New minor prepares students for growing field


The Department of Psychology, along with the Department of Counseling and Human Development, have come together to create a new minor focused on mental health counseling in service fields.

The South Dakota Board of Regents approved the minor this summer.

Jay Trenhaile, CHD department head, and Bradley Woldt, psychology department head, said they created the minor to provide students with a unique experience. 

“Dr. Woldt approached me about the idea and, while we have a minor in rehabilitation services,” Trenhaile said, “the minor in mental health services offers students an ability to take courses in different departments to create a unique minor to the university.” 

The minor requires 18 credits and contains classes such as family therapy, psychology of abnormal behavior and child psychopathology.

The minor is designed to prepare students for the different work settings their professions of choice could present them, according to the description on the SDSU website. Among those listed were mental behavioral health centers, correctional facilities and addiction rehabilitation centers. 

“Mental health services is a growing area,” Trenhaile said. “And this minor provides SDSU students an opportunity to increase their knowledge, skills and overall preparation for the field.”

Students have already begun taking classes within the new minor. Taylor Herrick, a sophomore psychology major, combined her passions and future career goals in pediatric psychology to help her find the right major and minor.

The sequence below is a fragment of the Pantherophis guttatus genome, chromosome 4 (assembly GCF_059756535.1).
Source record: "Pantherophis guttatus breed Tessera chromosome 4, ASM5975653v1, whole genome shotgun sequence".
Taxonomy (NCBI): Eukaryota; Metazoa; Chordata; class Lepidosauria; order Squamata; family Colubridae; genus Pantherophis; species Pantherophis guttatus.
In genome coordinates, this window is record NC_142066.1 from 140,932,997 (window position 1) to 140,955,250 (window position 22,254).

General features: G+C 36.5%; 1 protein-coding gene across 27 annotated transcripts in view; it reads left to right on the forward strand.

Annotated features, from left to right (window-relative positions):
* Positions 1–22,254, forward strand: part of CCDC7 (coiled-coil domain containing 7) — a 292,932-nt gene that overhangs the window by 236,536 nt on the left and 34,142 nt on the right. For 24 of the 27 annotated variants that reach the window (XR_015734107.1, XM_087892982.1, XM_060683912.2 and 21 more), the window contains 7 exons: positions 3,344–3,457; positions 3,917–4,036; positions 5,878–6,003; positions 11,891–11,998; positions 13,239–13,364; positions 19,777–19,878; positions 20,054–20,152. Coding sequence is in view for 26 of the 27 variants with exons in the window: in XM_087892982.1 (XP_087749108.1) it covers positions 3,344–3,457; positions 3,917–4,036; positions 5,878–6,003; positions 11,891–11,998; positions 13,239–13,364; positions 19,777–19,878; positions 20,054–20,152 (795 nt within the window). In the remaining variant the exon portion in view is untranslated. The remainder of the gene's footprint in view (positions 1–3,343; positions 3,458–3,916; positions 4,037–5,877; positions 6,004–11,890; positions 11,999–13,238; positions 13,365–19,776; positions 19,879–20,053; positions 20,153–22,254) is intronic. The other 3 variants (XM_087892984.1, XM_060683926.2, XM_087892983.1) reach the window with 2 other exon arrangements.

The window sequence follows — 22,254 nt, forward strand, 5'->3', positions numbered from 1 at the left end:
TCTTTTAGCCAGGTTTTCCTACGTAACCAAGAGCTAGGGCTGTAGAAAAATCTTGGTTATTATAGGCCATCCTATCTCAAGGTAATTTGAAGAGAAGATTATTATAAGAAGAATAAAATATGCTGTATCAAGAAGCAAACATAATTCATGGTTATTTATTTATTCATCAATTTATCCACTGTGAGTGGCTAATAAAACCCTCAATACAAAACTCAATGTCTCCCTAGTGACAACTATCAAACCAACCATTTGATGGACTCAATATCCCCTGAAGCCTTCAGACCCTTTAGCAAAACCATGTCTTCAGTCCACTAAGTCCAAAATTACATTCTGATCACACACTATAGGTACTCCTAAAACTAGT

“This minor interested me because it could help me with the placement of my career, which I hope to be in a children’s hospital,” Herrick said. “The tie between mental processes and the behavior individuals have is something extraordinary that I cannot wait to have a greater grasp on.”

Herrick is currently in two classes that go toward earning her mental health services minor: individual & group counseling and working with diverse populations.

“I find myself to be immersed in these classes without even knowing,” Herrick said.

Herrick said she is looking forward to the classes the minor has to offer and how they will apply to her future career, especially child psychopathology because she said she believes it will relate well to her desired work area.

Trenhaile anticipates other opportunities to combine departments for more specialized opportunities at SDSU soon.